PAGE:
user36607 you have asked a great question. One that will keep you from damaging or destroying your brand new DSO. Some scope input basics are in order. Keep in mind that the input attenuators are the same for both the analog scopes and todays DSOs. The input amplifier/A/D & attenuator in the scope has a maximum input capability no matter what probe you are telling the scope you have. All that changes is how the scope reports the input voltages. Think of the probe as an additional attenuator ahead of the scopes internal attenuator. The probe multiplier reduces the input connector voltage by the factor on the probe. 10V on a 10X probe will generate 1V at the connector. Likewise with a 100X probe the connector voltage will be 0.1V. By informing the scope what the probes attenuation factor is allows the scope to accurately report that voltage to you the operator.

Now on to your second question. You are correct about the voltage. The 230V is across the lines not from the lines to ground. The phase is split(L1=+180deg, L2=-180deg). Half the voltage from each line relative to ground. Assuming your scope is properly grounded which also means the input connectors outer ring is also grounded(verify with a DMM). So what the input to the scope sees is the line voltage relative to ground or 115VRMS (162Vp-p). Then you use the MATH function to show the difference between the lines and viola you have the full voltage measurement with full scope bandwidth. Now where you ground your scope probe determines if you have created a ground loop. Sorry ney sayers the only way around creating a ground loop is to isolate the scopes ground. Ground loop is another topic for another question.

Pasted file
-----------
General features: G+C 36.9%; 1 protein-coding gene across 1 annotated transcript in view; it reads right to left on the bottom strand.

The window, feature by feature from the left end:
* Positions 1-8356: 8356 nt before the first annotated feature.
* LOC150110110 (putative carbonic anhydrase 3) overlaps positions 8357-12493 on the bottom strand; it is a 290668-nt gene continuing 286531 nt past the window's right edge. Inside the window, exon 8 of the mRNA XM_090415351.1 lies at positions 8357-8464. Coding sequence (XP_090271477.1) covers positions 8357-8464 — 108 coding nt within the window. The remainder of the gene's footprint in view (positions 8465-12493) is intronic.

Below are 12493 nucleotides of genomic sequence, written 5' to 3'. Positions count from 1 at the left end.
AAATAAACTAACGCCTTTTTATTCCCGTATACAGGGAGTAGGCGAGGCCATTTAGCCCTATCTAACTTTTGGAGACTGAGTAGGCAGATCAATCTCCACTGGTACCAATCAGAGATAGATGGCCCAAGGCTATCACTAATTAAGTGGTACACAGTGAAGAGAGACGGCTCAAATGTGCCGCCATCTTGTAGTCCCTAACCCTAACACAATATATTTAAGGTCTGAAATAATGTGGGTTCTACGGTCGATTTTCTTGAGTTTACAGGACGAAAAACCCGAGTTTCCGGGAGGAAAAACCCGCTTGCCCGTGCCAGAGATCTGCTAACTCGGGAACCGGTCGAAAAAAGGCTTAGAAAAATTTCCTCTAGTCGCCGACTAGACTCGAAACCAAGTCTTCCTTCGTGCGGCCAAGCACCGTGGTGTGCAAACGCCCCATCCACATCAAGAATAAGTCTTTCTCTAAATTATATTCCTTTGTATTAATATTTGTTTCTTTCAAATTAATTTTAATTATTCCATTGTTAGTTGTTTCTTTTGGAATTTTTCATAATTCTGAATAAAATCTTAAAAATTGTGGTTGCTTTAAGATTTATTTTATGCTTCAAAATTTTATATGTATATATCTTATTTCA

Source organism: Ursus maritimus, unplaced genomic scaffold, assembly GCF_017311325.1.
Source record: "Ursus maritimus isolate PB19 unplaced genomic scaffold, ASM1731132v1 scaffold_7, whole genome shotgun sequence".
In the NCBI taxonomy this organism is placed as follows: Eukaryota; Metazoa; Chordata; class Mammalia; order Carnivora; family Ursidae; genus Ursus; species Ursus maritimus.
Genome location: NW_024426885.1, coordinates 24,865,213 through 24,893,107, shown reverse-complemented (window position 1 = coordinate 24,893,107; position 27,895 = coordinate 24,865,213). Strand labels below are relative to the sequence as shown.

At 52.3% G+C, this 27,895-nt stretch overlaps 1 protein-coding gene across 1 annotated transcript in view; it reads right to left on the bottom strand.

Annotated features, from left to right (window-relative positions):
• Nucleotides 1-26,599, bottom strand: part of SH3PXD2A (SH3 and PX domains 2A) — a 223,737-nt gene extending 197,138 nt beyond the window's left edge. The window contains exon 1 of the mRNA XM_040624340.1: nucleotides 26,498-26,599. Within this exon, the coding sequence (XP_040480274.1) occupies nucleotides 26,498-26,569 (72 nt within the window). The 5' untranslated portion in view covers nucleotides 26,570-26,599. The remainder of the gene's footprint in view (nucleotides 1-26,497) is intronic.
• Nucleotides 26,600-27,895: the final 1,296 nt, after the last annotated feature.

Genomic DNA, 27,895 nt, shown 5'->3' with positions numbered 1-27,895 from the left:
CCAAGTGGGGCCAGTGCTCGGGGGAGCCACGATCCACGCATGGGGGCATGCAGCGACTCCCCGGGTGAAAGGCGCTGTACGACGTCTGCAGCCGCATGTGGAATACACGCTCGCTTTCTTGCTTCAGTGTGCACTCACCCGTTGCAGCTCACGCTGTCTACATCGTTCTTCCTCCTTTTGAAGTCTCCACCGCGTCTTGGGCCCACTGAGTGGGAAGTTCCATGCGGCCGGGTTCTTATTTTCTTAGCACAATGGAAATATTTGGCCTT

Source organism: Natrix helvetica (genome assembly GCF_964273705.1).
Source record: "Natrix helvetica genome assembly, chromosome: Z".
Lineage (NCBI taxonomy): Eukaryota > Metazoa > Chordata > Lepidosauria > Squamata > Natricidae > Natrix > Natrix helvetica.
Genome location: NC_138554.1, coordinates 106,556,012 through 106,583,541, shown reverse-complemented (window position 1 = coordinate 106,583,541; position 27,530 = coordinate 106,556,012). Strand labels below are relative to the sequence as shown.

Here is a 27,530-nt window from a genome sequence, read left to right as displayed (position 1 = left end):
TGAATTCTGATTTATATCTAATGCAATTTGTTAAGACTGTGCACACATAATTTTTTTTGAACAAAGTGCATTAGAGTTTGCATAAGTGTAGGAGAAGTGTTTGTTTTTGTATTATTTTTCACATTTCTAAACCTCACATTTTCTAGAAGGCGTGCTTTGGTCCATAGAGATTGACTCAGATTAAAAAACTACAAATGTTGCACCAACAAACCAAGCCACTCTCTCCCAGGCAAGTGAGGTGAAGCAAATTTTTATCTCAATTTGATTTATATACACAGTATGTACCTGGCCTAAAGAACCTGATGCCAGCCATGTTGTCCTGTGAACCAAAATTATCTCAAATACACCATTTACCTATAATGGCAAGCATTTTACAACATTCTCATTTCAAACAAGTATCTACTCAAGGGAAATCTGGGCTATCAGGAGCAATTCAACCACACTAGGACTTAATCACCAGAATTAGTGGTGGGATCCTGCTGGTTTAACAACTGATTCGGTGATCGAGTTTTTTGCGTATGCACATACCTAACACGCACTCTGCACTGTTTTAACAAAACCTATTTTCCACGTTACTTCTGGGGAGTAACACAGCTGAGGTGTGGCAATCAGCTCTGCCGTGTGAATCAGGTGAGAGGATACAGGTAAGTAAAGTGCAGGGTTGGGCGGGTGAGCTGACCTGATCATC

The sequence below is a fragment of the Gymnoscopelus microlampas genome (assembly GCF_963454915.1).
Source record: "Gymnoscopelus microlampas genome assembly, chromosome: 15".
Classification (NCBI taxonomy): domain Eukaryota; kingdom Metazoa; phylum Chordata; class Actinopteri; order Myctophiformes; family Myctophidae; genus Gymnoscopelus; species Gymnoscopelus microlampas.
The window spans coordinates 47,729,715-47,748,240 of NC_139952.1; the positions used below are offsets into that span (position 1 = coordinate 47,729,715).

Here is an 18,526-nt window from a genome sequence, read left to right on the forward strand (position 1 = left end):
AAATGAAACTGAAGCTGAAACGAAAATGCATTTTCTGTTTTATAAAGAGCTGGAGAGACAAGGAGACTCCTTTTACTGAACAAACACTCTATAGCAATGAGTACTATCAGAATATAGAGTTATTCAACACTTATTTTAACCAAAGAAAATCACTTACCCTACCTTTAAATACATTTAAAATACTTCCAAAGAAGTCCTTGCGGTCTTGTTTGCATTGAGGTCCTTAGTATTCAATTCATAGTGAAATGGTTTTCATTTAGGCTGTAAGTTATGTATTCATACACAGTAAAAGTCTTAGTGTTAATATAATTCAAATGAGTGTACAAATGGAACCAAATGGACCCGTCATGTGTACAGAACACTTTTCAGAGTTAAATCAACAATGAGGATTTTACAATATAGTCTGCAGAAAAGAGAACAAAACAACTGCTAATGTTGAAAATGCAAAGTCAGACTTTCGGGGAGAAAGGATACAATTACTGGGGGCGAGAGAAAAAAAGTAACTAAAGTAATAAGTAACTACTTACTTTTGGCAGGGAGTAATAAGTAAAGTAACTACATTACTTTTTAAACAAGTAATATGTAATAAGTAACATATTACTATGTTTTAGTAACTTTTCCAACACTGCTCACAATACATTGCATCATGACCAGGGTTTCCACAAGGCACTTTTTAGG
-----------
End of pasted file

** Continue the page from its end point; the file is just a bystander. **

user36607 hope this theory helps so that in the future you can apply this thought process to determine if you are safely taking a measurement.